Thursday, April 05, 2012

The 501st

I have survived 500 blog postings. And what do I wake up to find? Consumerist.com’s 7th annual “Worse Company in America”. Guess who got top billing this year? EA.

A glorious day this is.

The voting is set up much like March Madness with brackets with 32 top companies and over 260k votes. It bested, or worsted, companies such as AT&T and Bank of America, whom “won” last year.

The reason? Well isn’t it obvious. It’s EA. The scourge of the gaming industry. They have a very elitist attitude when it comes to their products and customer service. Or rather lack of service. It was the company that introduced stricter DRM rules to their products (I can only install The Sims-3 times before I have to spend an hour on the phone begging and pleading with you all in case my computer crashes? No thanks.) I’ve had my own bought with them a few years back that took well over 5 months to resolve, and it’s still an ongoing issue that prevents me from playing a product I paid for.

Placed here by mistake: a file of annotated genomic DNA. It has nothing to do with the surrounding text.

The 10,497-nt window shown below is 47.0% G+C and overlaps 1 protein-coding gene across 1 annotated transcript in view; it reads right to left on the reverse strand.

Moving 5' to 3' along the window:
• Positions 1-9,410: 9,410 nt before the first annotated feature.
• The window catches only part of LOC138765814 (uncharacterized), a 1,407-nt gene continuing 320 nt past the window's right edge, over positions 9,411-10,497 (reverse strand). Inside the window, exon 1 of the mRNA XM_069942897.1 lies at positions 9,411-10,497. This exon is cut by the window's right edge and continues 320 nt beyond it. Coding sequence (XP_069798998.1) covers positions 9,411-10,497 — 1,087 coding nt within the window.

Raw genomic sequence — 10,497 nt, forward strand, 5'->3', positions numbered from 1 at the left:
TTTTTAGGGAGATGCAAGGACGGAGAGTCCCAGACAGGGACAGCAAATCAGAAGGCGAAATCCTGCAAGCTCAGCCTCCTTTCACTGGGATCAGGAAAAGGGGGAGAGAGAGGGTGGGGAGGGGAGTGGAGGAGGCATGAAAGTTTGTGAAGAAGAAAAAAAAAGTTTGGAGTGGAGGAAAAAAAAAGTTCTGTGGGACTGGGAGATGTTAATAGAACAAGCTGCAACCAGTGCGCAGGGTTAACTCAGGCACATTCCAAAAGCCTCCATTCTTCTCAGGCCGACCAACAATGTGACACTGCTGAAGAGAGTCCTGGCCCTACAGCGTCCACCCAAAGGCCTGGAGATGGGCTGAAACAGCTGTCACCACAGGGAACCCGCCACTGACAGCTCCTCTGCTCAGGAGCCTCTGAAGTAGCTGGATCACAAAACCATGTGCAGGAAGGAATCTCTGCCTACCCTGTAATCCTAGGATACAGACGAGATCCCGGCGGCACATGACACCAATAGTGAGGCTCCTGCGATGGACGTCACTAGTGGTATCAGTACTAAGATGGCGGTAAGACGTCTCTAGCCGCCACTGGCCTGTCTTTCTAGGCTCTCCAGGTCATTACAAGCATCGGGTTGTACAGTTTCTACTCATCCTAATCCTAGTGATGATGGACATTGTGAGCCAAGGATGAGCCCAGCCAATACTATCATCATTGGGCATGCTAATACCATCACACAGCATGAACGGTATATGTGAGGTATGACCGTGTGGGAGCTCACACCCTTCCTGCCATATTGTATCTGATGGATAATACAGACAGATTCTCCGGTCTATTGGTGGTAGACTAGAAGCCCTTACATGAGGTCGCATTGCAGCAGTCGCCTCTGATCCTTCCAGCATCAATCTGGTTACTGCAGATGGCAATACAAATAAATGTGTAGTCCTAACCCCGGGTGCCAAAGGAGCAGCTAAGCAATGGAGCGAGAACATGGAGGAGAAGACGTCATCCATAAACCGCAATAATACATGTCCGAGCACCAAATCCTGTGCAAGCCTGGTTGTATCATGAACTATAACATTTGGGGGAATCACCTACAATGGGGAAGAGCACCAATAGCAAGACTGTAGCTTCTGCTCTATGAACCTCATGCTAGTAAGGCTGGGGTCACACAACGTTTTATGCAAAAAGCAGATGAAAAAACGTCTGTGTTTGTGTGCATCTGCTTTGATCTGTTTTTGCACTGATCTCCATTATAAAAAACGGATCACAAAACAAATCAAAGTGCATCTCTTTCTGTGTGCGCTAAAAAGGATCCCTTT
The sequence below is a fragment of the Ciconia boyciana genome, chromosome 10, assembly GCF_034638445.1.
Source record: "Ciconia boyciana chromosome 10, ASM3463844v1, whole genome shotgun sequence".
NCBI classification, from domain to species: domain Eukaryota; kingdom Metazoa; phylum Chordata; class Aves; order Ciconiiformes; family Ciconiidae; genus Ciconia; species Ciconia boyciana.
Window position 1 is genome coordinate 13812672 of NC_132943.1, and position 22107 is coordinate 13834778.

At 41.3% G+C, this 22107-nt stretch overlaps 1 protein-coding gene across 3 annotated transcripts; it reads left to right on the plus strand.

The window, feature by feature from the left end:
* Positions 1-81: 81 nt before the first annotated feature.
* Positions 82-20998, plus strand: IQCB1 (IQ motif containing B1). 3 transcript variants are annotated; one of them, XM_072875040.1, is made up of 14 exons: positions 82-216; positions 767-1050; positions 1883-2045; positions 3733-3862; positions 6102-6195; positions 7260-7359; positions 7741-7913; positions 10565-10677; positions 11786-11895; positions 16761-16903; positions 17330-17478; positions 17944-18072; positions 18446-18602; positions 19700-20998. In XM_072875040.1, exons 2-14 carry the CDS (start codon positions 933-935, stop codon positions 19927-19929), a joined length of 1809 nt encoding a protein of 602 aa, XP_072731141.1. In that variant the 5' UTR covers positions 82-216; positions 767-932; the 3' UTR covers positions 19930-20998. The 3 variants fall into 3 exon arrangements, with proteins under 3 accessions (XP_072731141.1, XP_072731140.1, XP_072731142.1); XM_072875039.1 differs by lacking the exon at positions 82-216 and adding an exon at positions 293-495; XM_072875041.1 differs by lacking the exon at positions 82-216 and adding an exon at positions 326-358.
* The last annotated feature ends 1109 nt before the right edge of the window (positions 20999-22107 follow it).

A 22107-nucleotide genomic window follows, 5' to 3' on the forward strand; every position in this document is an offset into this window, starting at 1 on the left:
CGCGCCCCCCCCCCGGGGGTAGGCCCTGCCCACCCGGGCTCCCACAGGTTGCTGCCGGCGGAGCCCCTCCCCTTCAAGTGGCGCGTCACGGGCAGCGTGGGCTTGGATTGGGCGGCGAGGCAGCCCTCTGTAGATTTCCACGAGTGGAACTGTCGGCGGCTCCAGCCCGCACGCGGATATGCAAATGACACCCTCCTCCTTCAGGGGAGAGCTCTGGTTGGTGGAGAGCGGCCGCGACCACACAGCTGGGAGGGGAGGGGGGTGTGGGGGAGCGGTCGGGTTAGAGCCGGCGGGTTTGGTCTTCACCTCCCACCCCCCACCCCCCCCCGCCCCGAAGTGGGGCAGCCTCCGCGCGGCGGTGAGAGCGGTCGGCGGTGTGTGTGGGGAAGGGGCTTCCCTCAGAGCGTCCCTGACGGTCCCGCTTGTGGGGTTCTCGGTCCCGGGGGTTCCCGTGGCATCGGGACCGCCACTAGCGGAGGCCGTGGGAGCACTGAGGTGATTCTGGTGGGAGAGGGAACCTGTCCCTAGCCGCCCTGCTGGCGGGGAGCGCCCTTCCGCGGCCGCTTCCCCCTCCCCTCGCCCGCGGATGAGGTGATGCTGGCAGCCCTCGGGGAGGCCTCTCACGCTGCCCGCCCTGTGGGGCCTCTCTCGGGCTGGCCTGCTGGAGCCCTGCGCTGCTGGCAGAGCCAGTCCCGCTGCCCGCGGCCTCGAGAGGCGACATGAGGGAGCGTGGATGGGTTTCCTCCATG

Other gamers have been banned from the EA forums for ridiculous reasons and in turn have been banned from online gaming and the EA Origin service, essentially being ripped off of the hundreds of dollars and hours spent. EA is still showing no positive response for this.

What really tips it into ahole land is that EA tries too hard to be cool. Remember that episode of South Park with the crack baby sports and EA wanted to buy the rights to make the game? They tried to quip on that at E3 last year. It wasn’t funny. In fact, it was pretty sad. EA keeps trying to “relate” to their target consumers with advertising, merchandising, and celebrity tie-in’s. Anyone remember Jonah Hill for CoD? Yeah. That was pretty sad. Sorry Jonah. We know it wasn’t your fault.

EA really is the company stuck up in it’s own ass. Even their “acceptance” speech via Kotaku was douchy.

“We're sure that British Petroleum, AIG, Philip Morris, and Halliburton are all relieved they weren't nominated this year. We're going to continue making award-winning games and services played by more than 300 million people worldwide.”

Yeah. Only a company at the top of the list would be that arrogant.

So thanks to The Consumerist for making my 501st post a good one.

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